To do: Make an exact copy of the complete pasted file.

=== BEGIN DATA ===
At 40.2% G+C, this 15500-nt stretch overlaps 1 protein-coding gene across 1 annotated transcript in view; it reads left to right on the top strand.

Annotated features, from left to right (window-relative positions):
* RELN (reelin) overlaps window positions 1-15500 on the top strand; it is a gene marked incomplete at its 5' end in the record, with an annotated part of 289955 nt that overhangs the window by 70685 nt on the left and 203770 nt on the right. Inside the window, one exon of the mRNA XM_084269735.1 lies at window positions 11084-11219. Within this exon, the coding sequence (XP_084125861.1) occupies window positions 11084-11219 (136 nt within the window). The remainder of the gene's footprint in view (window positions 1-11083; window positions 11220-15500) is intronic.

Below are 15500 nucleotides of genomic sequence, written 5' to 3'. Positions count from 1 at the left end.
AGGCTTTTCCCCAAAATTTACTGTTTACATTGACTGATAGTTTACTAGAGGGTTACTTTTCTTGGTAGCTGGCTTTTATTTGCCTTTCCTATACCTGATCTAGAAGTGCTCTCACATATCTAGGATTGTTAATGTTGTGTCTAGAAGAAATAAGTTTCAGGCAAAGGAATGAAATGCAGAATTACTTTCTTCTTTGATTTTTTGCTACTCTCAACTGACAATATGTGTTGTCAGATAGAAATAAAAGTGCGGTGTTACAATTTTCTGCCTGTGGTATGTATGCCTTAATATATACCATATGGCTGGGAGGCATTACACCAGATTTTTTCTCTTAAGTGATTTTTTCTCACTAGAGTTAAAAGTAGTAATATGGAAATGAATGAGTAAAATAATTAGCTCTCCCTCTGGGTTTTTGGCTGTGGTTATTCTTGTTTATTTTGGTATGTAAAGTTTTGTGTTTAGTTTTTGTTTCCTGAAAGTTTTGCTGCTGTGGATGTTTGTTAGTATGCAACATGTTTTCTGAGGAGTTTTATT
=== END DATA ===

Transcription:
At 40.2% G+C, this 15500-nt stretch overlaps 1 protein-coding gene across 1 annotated transcript in view; it reads left to right on the top strand.

Annotated features, from left to right (window-relative positions):
* RELN (reelin) overlaps window positions 1-15500 on the top strand; it is a gene marked incomplete at its 5' end in the record, with an annotated part of 289955 nt that overhangs the window by 70685 nt on the left and 203770 nt on the right. Inside the window, one exon of the mRNA XM_084269735.1 lies at window positions 11084-11219. Within this exon, the coding sequence (XP_084125861.1) occupies window positions 11084-11219 (136 nt within the window). The remainder of the gene's footprint in view (window positions 1-11083; window positions 11220-15500) is intronic.

Below are 15500 nucleotides of genomic sequence, written 5' to 3'. Positions count from 1 at the left end.
AGGCTTTTCCCCAAAATTTACTGTTTACATTGACTGATAGTTTACTAGAGGGTTACTTTTCTTGGTAGCTGGCTTTTATTTGCCTTTCCTATACCTGATCTAGAAGTGCTCTCACATATCTAGGATTGTTAATGTTGTGTCTAGAAGAAATAAGTTTCAGGCAAAGGAATGAAATGCAGAATTACTTTCTTCTTTGATTTTTTGCTACTCTCAACTGACAATATGTGTTGTCAGATAGAAATAAAAGTGCGGTGTTACAATTTTCTGCCTGTGGTATGTATGCCTTAATATATACCATATGGCTGGGAGGCATTACACCAGATTTTTTCTCTTAAGTGATTTTTTCTCACTAGAGTTAAAAGTAGTAATATGGAAATGAATGAGTAAAATAATTAGCTCTCCCTCTGGGTTTTTGGCTGTGGTTATTCTTGTTTATTTTGGTATGTAAAGTTTTGTGTTTAGTTTTTGTTTCCTGAAAGTTTTGCTGCTGTGGATGTTTGTTAGTATGCAACATGTTTTCTGAGGAGTTTTATT